Subscribe to our feed
  • About

    Russell Viers is a Transition Expert in the publishing world. Since 1997 he has helped newspapers and magazines adapt to changes in the industry. Read more...

    Other Profiles

    Subscribe

    My Twitter Tweets

    Links

    Admin

  • Defining Design and Theme

    September 19th, 2008 by Russell Viers

    I was in Moscow speaking at a conference for Adobe and I was pulled away at break and told I had an interview with a local IT magazine. Good thing I had a translator…I trust he answered my questions correctly.

    Anyway, the reporter started out by asking me where and how I find inspiration for my designs. I told him “I will often go to the CD shop and look around at different covers to see if one jumps out at me. I don’t look at specific artists, just the design. Then, if I like the design, I might buy the CD, not knowing anything about the music just to try something new.

    “Sometimes I’ll buy music that fits the design I’m after,” I continued. “For example, I was doing a project with a real retro look so I was listening to a lot of Esquivel and Yma Sumac, space-age pop stuff.”

    He then asked me if this was a technique I learned in school or if I had invented it. I told him it was just something that inspired me, I didn’t learn it anywhere, I just do it. “Oh, and sometimes I get a haircut,” I added.

    One way for a yearbook staff to find inspiration for a design is to choose a theme that fits the school.

    First I’ll clarify the difference between Design and Theme: The Design is the look that you carry through an entire project to give it direction, feel, consistency… whereas a Theme is the overriding concept that should drive the design.

    For example, you can have a GREAT design for a yearbook, or other product, and not have a theme. I see it all the time. Choice of fonts, colors, cover, folios, borders all add to a design, whether they fit a theme or not.

    Now if you have a theme, like “What’s that smell”, for example, you would tailor your design to fit the theme as closely as possible so the design carries out the theme and is understood by all and helps give the yearbook more direction and excitement.

    So maybe “What’s that smell” isn’t a great example. I’ll go to my new Walsworth Yearbook Kit and look at the Portfolio Catalog which is behind the first tab labeled “Covers & Endsheets.” On page 6 and 7 is a nice long list of theme suggestions. I’ll pick one at random…“Off the Record.”

    Okay, so now we brainstorm. Keep in mind we aren’t even close to a design…just brainstorming any idea that fits “Off the Record.”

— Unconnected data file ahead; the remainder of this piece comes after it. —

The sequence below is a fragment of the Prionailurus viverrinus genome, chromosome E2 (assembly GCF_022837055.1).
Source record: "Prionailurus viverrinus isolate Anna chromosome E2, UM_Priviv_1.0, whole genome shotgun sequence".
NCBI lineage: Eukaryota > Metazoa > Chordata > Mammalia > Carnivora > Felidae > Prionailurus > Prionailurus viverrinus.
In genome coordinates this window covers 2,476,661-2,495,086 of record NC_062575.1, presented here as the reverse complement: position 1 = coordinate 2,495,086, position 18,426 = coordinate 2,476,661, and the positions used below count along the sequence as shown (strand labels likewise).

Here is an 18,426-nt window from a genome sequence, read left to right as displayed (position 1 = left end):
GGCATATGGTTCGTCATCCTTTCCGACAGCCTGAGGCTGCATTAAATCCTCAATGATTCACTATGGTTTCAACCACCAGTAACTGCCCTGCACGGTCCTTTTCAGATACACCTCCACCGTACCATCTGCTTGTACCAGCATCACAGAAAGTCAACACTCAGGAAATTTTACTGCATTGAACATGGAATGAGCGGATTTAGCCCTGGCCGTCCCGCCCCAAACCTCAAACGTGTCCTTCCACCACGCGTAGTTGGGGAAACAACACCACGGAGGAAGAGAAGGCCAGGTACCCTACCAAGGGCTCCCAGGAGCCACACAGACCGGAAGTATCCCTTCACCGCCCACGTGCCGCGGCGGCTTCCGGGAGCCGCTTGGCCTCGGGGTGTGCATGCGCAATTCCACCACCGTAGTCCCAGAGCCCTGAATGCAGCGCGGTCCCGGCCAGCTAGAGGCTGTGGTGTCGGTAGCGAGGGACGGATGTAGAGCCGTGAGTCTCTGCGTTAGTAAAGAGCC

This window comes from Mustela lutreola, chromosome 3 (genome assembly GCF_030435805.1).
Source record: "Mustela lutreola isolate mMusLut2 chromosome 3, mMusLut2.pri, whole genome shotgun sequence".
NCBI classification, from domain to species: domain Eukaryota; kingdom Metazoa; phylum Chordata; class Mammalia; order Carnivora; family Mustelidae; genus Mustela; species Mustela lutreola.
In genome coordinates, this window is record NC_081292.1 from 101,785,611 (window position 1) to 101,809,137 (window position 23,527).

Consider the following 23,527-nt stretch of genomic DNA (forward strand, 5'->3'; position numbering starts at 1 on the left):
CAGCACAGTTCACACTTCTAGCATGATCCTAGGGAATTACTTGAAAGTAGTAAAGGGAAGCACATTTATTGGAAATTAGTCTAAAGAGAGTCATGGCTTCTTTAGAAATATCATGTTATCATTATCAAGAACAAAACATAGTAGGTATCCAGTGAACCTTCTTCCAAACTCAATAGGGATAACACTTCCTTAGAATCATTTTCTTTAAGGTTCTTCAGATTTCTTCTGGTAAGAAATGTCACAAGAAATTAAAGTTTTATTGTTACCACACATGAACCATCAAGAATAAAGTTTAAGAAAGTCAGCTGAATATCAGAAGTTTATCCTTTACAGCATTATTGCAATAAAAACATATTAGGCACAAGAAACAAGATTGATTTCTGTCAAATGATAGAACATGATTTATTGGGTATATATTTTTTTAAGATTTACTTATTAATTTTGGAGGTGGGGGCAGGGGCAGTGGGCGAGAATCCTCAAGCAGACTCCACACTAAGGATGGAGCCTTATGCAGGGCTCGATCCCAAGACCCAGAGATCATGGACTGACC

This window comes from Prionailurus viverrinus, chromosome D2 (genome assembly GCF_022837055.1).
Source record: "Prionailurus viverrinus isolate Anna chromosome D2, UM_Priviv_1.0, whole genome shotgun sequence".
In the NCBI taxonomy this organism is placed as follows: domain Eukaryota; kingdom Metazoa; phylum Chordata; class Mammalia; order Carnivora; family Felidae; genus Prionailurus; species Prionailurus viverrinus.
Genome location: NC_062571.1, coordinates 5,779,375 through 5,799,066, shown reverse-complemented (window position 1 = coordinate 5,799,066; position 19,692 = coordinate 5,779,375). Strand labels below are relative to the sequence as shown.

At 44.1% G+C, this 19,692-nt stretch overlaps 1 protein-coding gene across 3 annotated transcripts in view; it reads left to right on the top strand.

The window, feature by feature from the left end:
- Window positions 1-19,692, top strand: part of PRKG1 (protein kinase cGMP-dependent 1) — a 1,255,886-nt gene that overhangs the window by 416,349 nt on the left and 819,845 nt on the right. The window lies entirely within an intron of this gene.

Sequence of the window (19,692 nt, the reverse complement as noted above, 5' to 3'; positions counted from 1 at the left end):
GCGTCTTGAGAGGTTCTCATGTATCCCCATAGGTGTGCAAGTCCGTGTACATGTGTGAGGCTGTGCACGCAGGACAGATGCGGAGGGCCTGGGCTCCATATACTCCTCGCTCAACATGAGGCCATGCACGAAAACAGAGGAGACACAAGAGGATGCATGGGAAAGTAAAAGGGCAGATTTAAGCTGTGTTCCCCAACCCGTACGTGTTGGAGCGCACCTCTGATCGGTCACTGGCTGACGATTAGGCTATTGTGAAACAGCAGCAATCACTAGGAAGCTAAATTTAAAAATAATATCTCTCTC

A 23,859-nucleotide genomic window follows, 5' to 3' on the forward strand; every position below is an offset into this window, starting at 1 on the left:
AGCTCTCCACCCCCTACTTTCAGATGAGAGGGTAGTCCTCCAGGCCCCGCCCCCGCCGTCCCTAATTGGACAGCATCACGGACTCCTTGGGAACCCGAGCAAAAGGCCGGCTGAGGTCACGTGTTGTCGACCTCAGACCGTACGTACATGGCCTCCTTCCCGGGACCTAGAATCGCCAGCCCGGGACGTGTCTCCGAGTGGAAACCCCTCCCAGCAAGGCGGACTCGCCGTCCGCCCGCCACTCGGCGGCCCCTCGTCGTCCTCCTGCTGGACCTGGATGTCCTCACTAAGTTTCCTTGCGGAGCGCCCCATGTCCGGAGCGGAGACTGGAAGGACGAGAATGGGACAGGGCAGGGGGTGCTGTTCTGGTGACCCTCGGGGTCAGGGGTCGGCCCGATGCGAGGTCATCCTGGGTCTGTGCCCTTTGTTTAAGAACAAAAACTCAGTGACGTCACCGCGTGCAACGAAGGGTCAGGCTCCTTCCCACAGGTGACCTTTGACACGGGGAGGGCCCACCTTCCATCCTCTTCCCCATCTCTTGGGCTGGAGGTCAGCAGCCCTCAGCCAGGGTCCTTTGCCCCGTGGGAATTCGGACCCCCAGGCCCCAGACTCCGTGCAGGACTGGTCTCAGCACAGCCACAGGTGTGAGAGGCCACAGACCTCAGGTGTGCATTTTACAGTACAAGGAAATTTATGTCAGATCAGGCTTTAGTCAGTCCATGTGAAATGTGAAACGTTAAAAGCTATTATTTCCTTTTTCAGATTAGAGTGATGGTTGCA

What comes to mind? Reporters, ledgers, notebooks, old vinyl record albums… Let’s say you have narrowed it down to this record album theme. Okay, now maybe you start talking about the design.

    Perhaps you want to use album cover style art modified for your school. Maybe you want vinyl record looking icons behind your page numbers in the folio. After a quick internet search I found a few sites featuring the best album covers of all time: http://www.grupthink.com/topic/210

    My vote is for The Beatles White Album, but it wasn’t listed so I’ll go for Breakfast in America by Supertramp.

    I would also suggest a stroll over to the local bookstore and look at the music section to see if there are any ideas that jump out at you.

    I LOVE the Taschen book series. Regardless of your theme, they have a full line of books covering ads from different eras, album covers, architectural designs, interior designs, product designs, website designs, old cars and more. Ask the bookstore clerk where to find them and just flip through the pages and take notes.

    I’ve bought a few of the Taschen books. Right next to me here is “The Golden Age of Advertising-the 50s.” The also have them for other decades and they are all great stuff. Great source of inspiration.

    Now that you have your theme and some design ideas, you can start playing with them as you create your template in InDesign. Body font, headline font, colors, borders and more.

    To sum up, the Design helps deliver the Theme throughout the book. You can have a well-designed book with no theme, but I wouldn’t suggest a well-themed book with no design. What’s the point? You’re better off with no theme at all if you aren’t willing and able to carry it off with great design.

    By the way, you can read the entire interview mentioned earlier here: http://ko-online.com.ua/node/35563.

    Leave a Reply